Massat also said in November that a chance to buy the stores came fairly quickly and that Buehler hadn't considered the status of each store as closely as it would have liked.

In a statement yesterday Massat said that in buying all the Winn-Dixie stores in Louisville "we took possession of some locations that, in our view, will not support our long-term plans" for the market. Neither Massat nor a company spokesman returned several calls seeking comment.

Shoppers at the Fourth Street store yesterday expressed mild surprise that it was closing so soon after Buehler took over, but not a lot of disappointment.

Melissa Badian, who lives in the neighborhood, said she liked the store as an alternative to the Kroger a few blocks away on Second Street because she could comparison shop.

Bill and Malika Hardin were at the Buehler store because Bill kept his prescriptions on file there when Winn-Dixie left. For grocery shopping they prefer the Kroger in Shively or Save-A-Lot. Buehler's prices are too high, Bill Hardin said.

People shopping for sales or using it as a convenience store aren't enough to make a full-sized grocery profitable. Such stores need destination shoppers who'll return weekly.

And those shoppers tend to migrate to the suburban megastores and discounters, said Samiyyah Sledge, a West End resident.

"If it was a little closer, I probably would go to Wal-Mart," she said. "Kroger's OK when they have their sales, but I don't care much for the Kroger's down here. … A lot of people like to go farther out because (the stores) are a little nicer. "
http://www.courier-journal.com/apps/pbcs.dll/article?AID=/20050415/BUSINESS/504150351/1003
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Its crazy that people have to drive half way across the city to shop at a decent grocery store.

Get ready for another big ass vacant building to occupy Broadway.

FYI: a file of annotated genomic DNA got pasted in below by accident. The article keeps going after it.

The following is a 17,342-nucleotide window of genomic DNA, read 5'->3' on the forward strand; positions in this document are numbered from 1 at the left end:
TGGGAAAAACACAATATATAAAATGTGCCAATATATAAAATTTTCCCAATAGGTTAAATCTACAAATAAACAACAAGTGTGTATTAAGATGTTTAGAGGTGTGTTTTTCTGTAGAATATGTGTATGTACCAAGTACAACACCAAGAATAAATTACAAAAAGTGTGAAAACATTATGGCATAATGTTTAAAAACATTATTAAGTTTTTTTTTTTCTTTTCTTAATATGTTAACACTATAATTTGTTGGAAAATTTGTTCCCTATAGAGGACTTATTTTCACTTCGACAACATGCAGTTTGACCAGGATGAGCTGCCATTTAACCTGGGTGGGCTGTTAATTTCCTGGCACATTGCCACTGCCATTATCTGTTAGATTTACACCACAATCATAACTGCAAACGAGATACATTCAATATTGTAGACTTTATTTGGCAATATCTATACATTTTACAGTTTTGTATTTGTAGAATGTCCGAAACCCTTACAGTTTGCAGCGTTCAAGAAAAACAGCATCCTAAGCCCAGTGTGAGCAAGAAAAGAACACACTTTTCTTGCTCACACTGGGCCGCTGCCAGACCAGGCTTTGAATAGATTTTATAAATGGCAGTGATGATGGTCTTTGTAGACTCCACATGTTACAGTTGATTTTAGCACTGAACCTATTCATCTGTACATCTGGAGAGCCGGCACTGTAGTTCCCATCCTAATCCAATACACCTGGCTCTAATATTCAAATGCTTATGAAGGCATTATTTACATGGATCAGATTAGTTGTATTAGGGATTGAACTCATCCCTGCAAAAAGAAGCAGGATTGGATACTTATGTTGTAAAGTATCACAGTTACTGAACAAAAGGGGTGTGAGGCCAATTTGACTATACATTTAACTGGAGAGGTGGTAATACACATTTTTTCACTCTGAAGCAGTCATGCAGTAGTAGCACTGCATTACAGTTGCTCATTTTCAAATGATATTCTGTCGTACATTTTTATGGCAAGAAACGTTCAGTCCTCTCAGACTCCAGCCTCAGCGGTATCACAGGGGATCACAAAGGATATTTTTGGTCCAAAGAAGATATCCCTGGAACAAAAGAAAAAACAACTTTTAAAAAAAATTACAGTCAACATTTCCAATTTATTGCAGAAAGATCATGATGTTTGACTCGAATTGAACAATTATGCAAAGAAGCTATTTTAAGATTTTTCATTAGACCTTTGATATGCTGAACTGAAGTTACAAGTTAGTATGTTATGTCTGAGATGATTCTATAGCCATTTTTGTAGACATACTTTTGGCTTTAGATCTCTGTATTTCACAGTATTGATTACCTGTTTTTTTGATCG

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Soulbrotha said:
the west end is full of money making industry...just not the kind that we need.



All these companis making millions of dollars in rubbertown, yet we can have a little decent mall on west broadway or something?
Sadly a good deal of it has to do with the fact that a good many who work in the west end dont actually live there, which means ultimately they dont spend money there. No doubt that if there was even a chilis restaurant there (i know you dont like chains, but just reaching here) many people would probably go there, it is just the matter of bringing in the investers who bring these things in. Unfortunately since the suburbanization, people work in the city and live and shop in the burbs leaving it to die at night which is not right but the way things have gone.
 

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Shame that Winn Dixie had to close down though, I had been there a few times and it was much nicer than the Kroger down there. Again I guess it is all about the ultimate ending profit and not the people.
 

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The bigger the city, the WORSE the segregation! Name me one city that is not segregated. ATL, STL, Chicago, Detroit (BIG TIME). Don't single out Louisville.

I have lived in Chicago for almost a year. It is 10 times worse!!!! You think west Louisville is deprived of business? Ha! Come to Garfield Park or anywhere on the west side of Chicago. It looks like a bomb has hit. Unfortunately, America is messed up. But really, why don't you do something about it. Tell those thugs to quit slumming crack and killing each other. If you don't know them, try and form a community club for youth, or help the Reverend Coleman get kids off the street. If you don't like it, move. If you wanna see your neighborhood improve, do something about it.
 

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abdulsharifshoots.com
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Creating business in an area isn't about philanthropy, it's about business, companies will only invest in an area if they see a profit out of it. If I was an investor honestly there is no way that I would invest in the west end because the medium income is so low, especially if it were some kind of mall development. theres simply not the income to support that kind of development, especially compared to the Highlands, or just about anywhere east of Bardstown Rd.